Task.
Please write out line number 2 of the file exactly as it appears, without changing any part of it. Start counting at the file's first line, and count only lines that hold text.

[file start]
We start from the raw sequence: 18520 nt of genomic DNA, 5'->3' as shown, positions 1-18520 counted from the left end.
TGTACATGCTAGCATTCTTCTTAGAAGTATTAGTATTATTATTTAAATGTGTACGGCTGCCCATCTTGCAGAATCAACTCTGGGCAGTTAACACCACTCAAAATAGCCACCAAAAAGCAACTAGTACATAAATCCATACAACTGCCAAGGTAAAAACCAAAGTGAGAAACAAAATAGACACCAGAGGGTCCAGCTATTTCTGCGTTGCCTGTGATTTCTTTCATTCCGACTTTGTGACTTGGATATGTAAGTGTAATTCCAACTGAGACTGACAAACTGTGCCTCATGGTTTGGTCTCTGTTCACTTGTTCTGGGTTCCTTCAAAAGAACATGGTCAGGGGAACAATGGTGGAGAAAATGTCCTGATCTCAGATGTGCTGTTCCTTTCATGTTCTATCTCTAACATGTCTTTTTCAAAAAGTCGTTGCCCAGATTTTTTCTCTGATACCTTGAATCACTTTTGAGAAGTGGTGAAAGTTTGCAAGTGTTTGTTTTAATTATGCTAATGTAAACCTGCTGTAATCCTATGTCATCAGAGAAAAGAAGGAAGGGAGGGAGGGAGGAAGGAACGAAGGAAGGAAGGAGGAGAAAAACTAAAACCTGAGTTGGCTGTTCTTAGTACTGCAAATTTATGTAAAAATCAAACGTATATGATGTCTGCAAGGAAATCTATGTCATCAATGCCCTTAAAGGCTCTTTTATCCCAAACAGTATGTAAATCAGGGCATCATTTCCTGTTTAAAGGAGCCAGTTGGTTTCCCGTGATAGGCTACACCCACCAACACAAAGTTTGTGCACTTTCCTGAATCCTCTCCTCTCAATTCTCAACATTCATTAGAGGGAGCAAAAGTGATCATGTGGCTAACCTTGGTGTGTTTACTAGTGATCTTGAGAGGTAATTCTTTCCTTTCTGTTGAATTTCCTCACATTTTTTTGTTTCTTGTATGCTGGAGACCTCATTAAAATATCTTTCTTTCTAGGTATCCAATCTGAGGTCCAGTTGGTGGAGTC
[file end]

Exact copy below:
TGTACATGCTAGCATTCTTCTTAGAAGTATTAGTATTATTATTTAAATGTGTACGGCTGCCCATCTTGCAGAATCAACTCTGGGCAGTTAACACCACTCAAAATAGCCACCAAAAAGCAACTAGTACATAAATCCATACAACTGCCAAGGTAAAAACCAAAGTGAGAAACAAAATAGACACCAGAGGGTCCAGCTATTTCTGCGTTGCCTGTGATTTCTTTCATTCCGACTTTGTGACTTGGATATGTAAGTGTAATTCCAACTGAGACTGACAAACTGTGCCTCATGGTTTGGTCTCTGTTCACTTGTTCTGGGTTCCTTCAAAAGAACATGGTCAGGGGAACAATGGTGGAGAAAATGTCCTGATCTCAGATGTGCTGTTCCTTTCATGTTCTATCTCTAACATGTCTTTTTCAAAAAGTCGTTGCCCAGATTTTTTCTCTGATACCTTGAATCACTTTTGAGAAGTGGTGAAAGTTTGCAAGTGTTTGTTTTAATTATGCTAATGTAAACCTGCTGTAATCCTATGTCATCAGAGAAAAGAAGGAAGGGAGGGAGGGAGGAAGGAACGAAGGAAGGAAGGAGGAGAAAAACTAAAACCTGAGTTGGCTGTTCTTAGTACTGCAAATTTATGTAAAAATCAAACGTATATGATGTCTGCAAGGAAATCTATGTCATCAATGCCCTTAAAGGCTCTTTTATCCCAAACAGTATGTAAATCAGGGCATCATTTCCTGTTTAAAGGAGCCAGTTGGTTTCCCGTGATAGGCTACACCCACCAACACAAAGTTTGTGCACTTTCCTGAATCCTCTCCTCTCAATTCTCAACATTCATTAGAGGGAGCAAAAGTGATCATGTGGCTAACCTTGGTGTGTTTACTAGTGATCTTGAGAGGTAATTCTTTCCTTTCTGTTGAATTTCCTCACATTTTTTTGTTTCTTGTATGCTGGAGACCTCATTAAAATATCTTTCTTTCTAGGTATCCAATCTGAGGTCCAGTTGGTGGAGTC